Your browser is out-of-date!

Update your browser to view this website correctly. Update my browser now


“This Is Not the Time to Raise Fees”

State broadcast association cites revenue declines of 60 to 70%

New Jersey broadcasters Association, NJBA“To be sure, Mr. Chairman and commissioners, this is not the time to raise fees.”

So says the leader of the New Jersey Broadcasters Association to FCC Chairman Ajit Pai and the other four commissioners.

Paul Rotella wrote what he called an “impassioned” letter asking that the FCC “hold off on the consideration and imposition of any regulatory fee increase at the next commission open meeting scheduled for May 13.”

He said that an increase in annual fees for broadcasters is not warranted and that “this is certainly not the appropriate time to put any further financial burdens on broadcasters.”

[Read: Hayes Urges FCC Not to Collect Mass Media Regulatory Fees This Year]

The proposed fee schedule calls for about $30 million in fees collected from U.S. AM and FM broadcasters, up from roughly $29 million this year, according to Radio World’s calculation of the FCC data.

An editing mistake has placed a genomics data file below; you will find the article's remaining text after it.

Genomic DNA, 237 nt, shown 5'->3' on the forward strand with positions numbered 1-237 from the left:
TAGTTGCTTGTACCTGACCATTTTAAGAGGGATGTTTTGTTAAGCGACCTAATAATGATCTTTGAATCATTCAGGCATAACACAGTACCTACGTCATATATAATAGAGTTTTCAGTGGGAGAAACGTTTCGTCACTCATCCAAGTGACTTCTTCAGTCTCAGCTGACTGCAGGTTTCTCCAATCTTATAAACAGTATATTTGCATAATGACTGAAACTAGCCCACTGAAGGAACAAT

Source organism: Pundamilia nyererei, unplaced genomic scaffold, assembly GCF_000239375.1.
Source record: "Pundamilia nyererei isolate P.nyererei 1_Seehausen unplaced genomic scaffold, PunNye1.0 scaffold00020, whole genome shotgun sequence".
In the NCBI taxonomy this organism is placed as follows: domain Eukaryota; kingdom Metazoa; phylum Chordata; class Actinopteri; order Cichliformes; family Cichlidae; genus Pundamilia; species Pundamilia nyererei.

Rotella said radio and TV stations have been particularly hard hit by COVID-19, with severe reductions in advertisement revenues. “Most broadcasters have sustained declines of 60–70% in ad revenues, and some have lost even more over the past two months. Indeed, some have had a vaporization of revenue altogether in the last 30 days. Even if the economy were restored tomorrow, it would take months to generate and invoice sponsor revenue, let alone receive it.”

Rotella said that fee hikes, “especially during this time of catastrophic economic upheaval, coupled with the precarious economic forecasts ahead, is simply imprudent and will likely further hobble local broadcasters’ efforts to survive in the aftermath of COVID-19.

“If these snowballing fees force stations to go dark, there’s no other local entity that could ever replace them.”

The commission is expected to consider fees for fiscal 2020 at its May meeting, a total of $339 million across industries.